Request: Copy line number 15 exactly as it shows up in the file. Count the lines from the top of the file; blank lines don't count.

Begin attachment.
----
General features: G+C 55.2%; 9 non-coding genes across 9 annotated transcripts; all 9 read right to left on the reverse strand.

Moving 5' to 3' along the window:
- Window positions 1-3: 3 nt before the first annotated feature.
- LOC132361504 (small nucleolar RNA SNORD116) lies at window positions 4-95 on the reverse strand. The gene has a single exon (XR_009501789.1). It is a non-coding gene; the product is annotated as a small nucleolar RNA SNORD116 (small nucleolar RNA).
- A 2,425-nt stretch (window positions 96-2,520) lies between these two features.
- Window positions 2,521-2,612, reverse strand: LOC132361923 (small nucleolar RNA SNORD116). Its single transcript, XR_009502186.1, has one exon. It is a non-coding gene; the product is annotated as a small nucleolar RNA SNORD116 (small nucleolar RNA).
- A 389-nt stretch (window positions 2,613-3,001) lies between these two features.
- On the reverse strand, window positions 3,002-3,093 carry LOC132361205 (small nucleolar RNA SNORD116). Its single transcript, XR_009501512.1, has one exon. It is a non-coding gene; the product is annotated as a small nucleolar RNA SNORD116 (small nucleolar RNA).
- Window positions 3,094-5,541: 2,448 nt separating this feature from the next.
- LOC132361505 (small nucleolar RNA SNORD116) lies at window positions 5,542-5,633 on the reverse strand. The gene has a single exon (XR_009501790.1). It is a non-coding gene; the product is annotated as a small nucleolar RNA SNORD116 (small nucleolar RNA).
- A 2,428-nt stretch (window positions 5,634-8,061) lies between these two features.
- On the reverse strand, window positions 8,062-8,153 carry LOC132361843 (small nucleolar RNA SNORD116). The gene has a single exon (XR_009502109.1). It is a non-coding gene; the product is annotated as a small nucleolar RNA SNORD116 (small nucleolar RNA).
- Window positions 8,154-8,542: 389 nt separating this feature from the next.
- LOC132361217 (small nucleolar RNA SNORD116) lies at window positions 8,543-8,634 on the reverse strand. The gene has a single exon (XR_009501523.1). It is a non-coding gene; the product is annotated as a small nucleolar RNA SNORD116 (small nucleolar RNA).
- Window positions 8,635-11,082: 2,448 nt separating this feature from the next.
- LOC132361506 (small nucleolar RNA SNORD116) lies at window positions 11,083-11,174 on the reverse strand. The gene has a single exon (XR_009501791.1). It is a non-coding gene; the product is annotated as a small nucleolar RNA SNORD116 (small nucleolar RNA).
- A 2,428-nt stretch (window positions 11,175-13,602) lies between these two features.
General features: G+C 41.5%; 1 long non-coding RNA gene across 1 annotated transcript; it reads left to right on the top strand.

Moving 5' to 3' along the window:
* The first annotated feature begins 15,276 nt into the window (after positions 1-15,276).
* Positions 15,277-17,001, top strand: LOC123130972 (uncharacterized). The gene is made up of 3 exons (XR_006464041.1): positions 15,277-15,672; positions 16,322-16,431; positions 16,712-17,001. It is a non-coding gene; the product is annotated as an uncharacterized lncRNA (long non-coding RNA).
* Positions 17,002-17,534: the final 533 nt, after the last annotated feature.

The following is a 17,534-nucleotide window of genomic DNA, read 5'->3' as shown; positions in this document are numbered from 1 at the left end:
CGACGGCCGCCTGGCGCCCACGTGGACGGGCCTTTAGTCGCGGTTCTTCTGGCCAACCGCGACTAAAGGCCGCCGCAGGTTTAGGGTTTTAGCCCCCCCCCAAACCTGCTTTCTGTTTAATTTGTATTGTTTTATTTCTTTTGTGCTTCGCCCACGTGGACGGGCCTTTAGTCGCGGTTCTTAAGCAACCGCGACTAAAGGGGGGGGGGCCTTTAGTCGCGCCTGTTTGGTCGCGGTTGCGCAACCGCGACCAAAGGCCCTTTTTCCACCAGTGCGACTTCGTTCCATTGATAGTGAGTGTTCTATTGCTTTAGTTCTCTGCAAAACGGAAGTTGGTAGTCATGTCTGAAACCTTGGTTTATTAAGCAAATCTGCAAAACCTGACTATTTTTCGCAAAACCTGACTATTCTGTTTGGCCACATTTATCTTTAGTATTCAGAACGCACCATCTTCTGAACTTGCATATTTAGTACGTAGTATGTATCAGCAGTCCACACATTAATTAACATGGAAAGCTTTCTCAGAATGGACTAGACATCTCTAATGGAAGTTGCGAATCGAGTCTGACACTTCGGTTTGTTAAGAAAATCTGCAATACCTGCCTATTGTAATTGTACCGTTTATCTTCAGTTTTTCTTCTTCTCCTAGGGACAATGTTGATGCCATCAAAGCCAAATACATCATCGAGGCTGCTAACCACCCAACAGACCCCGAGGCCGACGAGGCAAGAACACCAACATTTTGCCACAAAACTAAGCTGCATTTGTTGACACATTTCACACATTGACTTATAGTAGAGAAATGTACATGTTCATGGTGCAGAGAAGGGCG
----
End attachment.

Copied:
- Window positions 8,635-11,082: 2,448 nt separating this feature from the next.